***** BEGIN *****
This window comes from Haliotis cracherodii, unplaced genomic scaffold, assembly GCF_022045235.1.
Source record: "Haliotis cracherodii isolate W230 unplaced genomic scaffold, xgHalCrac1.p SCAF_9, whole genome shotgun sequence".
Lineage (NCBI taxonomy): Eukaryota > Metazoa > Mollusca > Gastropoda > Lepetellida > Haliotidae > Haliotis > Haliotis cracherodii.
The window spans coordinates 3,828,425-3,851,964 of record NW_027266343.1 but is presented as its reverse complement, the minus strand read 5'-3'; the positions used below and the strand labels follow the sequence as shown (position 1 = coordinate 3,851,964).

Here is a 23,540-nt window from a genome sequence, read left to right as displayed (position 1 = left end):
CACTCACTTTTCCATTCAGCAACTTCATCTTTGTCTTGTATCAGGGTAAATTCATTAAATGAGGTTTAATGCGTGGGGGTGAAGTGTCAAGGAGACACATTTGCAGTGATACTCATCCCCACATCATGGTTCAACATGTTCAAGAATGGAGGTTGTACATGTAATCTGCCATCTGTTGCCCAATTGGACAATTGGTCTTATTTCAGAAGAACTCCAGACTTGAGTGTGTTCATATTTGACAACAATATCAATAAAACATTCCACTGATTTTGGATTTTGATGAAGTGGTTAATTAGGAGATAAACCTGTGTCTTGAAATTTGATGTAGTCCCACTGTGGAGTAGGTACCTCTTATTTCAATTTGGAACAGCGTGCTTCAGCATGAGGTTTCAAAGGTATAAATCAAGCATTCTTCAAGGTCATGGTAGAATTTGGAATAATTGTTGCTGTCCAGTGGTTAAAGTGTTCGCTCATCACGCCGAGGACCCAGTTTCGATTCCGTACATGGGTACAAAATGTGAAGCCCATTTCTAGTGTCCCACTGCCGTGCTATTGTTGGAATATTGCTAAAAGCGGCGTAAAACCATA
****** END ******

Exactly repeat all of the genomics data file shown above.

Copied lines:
This window comes from Haliotis cracherodii, unplaced genomic scaffold, assembly GCF_022045235.1.
Source record: "Haliotis cracherodii isolate W230 unplaced genomic scaffold, xgHalCrac1.p SCAF_9, whole genome shotgun sequence".
Lineage (NCBI taxonomy): Eukaryota > Metazoa > Mollusca > Gastropoda > Lepetellida > Haliotidae > Haliotis > Haliotis cracherodii.
The window spans coordinates 3,828,425-3,851,964 of record NW_027266343.1 but is presented as its reverse complement, the minus strand read 5'-3'; the positions used below and the strand labels follow the sequence as shown (position 1 = coordinate 3,851,964).

Here is a 23,540-nt window from a genome sequence, read left to right as displayed (position 1 = left end):
CACTCACTTTTCCATTCAGCAACTTCATCTTTGTCTTGTATCAGGGTAAATTCATTAAATGAGGTTTAATGCGTGGGGGTGAAGTGTCAAGGAGACACATTTGCAGTGATACTCATCCCCACATCATGGTTCAACATGTTCAAGAATGGAGGTTGTACATGTAATCTGCCATCTGTTGCCCAATTGGACAATTGGTCTTATTTCAGAAGAACTCCAGACTTGAGTGTGTTCATATTTGACAACAATATCAATAAAACATTCCACTGATTTTGGATTTTGATGAAGTGGTTAATTAGGAGATAAACCTGTGTCTTGAAATTTGATGTAGTCCCACTGTGGAGTAGGTACCTCTTATTTCAATTTGGAACAGCGTGCTTCAGCATGAGGTTTCAAAGGTATAAATCAAGCATTCTTCAAGGTCATGGTAGAATTTGGAATAATTGTTGCTGTCCAGTGGTTAAAGTGTTCGCTCATCACGCCGAGGACCCAGTTTCGATTCCGTACATGGGTACAAAATGTGAAGCCCATTTCTAGTGTCCCACTGCCGTGCTATTGTTGGAATATTGCTAAAAGCGGCGTAAAACCATA